Cycling through South Jersey
You felt my body: a small, breathtaking machine
that pedal-pushed and hip-balanced to ride
without hands and winds around my waist.
Why darkness gave the impression
of speed was not important. It was our motion
toward one another and away from town that mattered.
Now cold cuts through my sweater, and I smile
at my unchanged impracticality. I coast home
in tree-bent twists of autumn light and surrender
pent up prayers to neighborhood crows
who drop them into tide pools that dry and leave
residual hope and rings of salt near oil stains shimmering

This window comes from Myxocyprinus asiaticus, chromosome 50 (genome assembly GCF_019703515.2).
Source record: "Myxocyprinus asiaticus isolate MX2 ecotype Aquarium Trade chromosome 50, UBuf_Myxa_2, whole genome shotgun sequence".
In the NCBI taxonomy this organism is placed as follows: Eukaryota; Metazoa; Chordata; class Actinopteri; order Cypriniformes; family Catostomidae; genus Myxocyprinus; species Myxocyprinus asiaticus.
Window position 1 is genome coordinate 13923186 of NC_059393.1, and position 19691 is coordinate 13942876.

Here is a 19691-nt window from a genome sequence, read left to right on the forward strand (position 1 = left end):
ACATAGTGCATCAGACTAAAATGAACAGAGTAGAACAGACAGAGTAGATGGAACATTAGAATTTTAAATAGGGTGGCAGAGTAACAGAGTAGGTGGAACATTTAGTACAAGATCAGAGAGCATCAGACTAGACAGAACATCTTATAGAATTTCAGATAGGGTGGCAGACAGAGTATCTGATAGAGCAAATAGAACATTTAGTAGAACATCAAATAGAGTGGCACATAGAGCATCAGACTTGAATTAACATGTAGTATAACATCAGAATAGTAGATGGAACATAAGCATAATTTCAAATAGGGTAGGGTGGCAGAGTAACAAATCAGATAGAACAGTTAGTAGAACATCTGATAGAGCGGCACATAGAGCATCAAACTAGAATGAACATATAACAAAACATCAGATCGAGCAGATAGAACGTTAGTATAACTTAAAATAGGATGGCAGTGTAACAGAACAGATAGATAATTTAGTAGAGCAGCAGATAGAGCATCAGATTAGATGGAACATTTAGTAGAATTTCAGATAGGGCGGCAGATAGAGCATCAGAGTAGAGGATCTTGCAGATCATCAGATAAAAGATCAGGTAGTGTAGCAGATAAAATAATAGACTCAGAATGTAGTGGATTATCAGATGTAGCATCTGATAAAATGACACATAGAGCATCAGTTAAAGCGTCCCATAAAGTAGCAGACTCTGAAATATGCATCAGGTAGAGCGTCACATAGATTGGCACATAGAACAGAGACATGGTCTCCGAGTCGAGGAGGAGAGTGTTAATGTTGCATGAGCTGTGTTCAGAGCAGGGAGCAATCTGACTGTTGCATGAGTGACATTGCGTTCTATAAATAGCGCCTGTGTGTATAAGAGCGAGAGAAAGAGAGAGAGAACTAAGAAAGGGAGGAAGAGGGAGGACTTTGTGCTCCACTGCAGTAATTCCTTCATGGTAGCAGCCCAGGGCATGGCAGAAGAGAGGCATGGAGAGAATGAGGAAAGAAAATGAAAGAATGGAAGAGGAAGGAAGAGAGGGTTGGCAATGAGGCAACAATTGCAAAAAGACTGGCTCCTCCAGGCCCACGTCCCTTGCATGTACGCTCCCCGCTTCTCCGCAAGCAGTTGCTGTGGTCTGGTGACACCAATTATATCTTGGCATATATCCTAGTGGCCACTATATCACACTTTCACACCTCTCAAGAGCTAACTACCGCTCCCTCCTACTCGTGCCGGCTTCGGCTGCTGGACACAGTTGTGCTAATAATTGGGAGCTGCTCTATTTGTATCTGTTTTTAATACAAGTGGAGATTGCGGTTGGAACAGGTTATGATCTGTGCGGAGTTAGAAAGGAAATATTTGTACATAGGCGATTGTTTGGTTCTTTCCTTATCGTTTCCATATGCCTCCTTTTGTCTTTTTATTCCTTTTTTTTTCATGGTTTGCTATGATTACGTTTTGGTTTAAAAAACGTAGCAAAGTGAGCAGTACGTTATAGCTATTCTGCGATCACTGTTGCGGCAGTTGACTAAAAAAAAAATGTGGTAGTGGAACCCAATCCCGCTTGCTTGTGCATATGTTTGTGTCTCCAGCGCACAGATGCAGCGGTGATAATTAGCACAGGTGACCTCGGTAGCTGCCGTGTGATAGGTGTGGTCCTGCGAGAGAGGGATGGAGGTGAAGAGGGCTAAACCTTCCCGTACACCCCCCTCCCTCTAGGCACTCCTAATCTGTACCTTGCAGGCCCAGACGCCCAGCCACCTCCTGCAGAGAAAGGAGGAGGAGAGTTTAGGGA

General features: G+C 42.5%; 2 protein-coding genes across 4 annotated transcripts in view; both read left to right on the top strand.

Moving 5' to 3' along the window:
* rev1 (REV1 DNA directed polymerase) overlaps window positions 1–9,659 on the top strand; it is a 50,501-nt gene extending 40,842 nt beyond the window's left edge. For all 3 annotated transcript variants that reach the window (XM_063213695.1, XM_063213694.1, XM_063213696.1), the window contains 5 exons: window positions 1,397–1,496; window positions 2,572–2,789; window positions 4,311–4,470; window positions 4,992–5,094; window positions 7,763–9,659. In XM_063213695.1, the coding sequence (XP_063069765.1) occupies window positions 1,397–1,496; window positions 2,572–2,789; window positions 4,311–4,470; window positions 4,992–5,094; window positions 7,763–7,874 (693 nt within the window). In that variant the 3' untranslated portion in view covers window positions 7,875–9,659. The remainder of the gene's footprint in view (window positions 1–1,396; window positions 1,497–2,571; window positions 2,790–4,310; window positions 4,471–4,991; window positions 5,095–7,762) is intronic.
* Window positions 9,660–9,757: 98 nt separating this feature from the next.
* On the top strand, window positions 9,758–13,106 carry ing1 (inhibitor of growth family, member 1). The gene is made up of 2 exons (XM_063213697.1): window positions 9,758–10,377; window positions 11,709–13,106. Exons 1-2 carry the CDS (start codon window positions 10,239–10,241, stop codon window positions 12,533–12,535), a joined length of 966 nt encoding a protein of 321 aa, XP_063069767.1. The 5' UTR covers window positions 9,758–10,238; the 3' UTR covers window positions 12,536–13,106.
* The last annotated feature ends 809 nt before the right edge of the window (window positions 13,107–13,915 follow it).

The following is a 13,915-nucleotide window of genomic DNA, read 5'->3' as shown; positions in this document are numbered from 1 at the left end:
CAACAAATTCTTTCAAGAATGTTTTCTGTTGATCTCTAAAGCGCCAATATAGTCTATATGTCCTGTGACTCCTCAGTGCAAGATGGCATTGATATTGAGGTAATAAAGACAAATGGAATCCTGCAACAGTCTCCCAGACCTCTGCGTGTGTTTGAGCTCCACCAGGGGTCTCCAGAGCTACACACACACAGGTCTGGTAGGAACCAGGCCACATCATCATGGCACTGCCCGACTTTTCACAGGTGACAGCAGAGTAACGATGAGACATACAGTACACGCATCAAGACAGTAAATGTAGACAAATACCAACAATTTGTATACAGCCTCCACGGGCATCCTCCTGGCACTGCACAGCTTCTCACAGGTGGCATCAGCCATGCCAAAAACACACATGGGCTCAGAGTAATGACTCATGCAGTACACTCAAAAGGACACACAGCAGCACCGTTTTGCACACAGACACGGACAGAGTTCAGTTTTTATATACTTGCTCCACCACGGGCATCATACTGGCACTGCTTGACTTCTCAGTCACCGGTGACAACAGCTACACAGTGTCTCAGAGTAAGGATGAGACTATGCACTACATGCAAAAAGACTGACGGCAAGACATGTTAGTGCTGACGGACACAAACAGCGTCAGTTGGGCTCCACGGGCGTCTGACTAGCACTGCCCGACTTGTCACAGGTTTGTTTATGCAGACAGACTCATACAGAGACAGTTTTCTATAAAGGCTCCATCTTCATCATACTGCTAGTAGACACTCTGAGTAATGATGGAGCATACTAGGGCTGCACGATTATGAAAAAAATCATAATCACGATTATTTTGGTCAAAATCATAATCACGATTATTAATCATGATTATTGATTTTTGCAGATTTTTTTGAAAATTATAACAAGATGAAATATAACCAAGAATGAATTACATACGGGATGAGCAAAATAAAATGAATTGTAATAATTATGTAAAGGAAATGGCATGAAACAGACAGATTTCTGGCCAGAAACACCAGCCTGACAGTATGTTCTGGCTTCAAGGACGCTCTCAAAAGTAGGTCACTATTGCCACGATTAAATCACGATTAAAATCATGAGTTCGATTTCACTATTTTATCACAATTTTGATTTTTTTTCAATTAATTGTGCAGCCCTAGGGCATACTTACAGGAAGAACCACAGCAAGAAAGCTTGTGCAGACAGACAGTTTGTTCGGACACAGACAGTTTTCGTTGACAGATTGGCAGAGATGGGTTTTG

and fractured like the inside of muscle shells.
These balding tires are a pair of men
spinning stories no one but two old friends care to hear.
Alone on dusky roads, I take your memory out
beside marshes yellowing before winter
charred stalks set in. Gliding, I know a body
can keep a kiss. I trust every thought of you
is the one that always was blanketed
by our fierce hopes, our clumsy fidelity.
ALEXANDRA BARYLSKI is an English teacher. She was raised by the Atlantic, but her new home is near the Pacific. Her poems have appeared or are forthcoming in Echoes of LBI, Ruminate Magazine, Enclave, and IthicaLit. She is the recipient of the 2015 Morton Marcus Poetry Prize. Prose is forthcoming in Between the Lines.
READ AND LISTEN
Issue 9 Playlist